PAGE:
The way I look at it, CB is like the little brother of Amateur radio. For that reason I highly doubt CB radio will die or become obsolete. Amateur radio is when you're looking for more out of the 2 way communication. A bit like cars, unless the parents are filthy rich your first car wasn't a Lamborghini. At least CB is a small sample of the word of 2 way radio.
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K8AXW
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« Reply #37 on: February 28, 2015, 08:27:06 PM »

8P:  I'm now too old to travel but when I found it necessary to drive to IL to see my family, (750mi/14hrs) I used to take my 2m/440 rig, programmed with all of the repeater freqs along the way. This was after spending bucks on a CD that planned the trip but also gave me a list of repeater freqs along the way.

After three round trips and managing to make approximately 4 or 5 contacts total, I put a CB back in the car.  I still didn't make any QSO type contacts but at least I had information on road and traffic condx ahead of me.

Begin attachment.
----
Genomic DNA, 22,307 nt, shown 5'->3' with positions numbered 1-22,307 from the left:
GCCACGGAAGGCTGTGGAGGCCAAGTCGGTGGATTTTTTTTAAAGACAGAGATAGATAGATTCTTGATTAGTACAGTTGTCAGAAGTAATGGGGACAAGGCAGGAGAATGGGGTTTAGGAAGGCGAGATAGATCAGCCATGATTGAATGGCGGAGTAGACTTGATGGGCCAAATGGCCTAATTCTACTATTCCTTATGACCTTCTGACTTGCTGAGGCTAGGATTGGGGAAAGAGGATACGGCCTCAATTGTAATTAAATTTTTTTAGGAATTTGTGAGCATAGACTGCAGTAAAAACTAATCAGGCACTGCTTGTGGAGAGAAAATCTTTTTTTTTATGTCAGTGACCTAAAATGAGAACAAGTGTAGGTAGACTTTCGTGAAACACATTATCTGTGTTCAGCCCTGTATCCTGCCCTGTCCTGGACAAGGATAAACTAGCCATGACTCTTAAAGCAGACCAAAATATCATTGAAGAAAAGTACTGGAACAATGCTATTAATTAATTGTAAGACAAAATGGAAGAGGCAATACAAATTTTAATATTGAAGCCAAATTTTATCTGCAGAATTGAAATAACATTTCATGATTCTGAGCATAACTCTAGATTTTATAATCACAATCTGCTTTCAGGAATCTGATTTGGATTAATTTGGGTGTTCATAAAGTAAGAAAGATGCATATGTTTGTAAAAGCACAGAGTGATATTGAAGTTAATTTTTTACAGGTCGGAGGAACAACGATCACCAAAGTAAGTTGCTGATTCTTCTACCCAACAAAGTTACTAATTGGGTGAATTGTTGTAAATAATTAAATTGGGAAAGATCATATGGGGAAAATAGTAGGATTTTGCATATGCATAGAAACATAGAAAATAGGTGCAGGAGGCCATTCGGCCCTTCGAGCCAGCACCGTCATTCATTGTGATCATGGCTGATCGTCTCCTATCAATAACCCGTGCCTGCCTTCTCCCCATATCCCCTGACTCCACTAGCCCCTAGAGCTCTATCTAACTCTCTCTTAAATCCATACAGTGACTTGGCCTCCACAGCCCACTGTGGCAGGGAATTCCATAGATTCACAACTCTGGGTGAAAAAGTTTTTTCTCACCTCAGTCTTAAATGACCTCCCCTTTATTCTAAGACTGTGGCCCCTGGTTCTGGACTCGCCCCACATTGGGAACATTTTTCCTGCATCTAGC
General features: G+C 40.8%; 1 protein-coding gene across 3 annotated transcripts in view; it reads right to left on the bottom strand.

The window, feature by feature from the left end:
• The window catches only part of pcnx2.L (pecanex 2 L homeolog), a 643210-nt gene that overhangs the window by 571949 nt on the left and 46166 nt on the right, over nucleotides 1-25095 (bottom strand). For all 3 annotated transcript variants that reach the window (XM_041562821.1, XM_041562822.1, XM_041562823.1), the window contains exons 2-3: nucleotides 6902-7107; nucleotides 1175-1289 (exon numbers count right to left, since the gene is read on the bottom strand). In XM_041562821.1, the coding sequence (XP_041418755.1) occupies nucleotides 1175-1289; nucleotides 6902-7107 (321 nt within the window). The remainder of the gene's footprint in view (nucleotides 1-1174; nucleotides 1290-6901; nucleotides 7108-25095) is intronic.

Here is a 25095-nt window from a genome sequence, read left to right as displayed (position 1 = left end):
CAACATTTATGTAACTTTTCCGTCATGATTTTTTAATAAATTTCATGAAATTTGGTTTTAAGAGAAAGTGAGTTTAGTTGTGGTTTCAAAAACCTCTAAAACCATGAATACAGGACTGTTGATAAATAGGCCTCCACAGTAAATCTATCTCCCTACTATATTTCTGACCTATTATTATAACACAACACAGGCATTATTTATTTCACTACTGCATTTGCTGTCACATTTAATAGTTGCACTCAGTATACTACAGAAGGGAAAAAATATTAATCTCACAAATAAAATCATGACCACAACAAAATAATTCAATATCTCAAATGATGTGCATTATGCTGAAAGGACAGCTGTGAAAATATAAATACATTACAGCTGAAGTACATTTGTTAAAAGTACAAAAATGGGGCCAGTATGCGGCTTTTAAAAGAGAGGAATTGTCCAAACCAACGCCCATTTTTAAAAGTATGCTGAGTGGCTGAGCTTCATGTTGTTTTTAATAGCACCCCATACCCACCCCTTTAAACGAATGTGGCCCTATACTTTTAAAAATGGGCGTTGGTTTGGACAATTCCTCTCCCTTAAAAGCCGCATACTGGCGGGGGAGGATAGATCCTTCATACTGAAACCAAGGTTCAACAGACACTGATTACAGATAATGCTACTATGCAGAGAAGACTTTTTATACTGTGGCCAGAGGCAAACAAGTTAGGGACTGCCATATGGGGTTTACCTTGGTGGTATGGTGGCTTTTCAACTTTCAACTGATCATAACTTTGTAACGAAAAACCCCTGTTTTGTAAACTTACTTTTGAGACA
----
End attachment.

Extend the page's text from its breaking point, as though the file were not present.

I also found right away that truckers these days (among other things) keeps the CB squelch very tight to eliminate the constant background noise.  So the only truckers you can talk to are right on top of you.  But...... ya ain't alone!
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N9ZHW
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« Reply #38 on: March 01, 2015, 07:15:45 AM »

C.B. in some areas has become too dangerous. With all the nuts out there today, with all the language (most of which shouldn't be heard in a barn or in a pool hall -let alone over public airwaves), the people who think THEY own the airspace and the willingness of people to track someone they don't like on the radio down & do who knows what....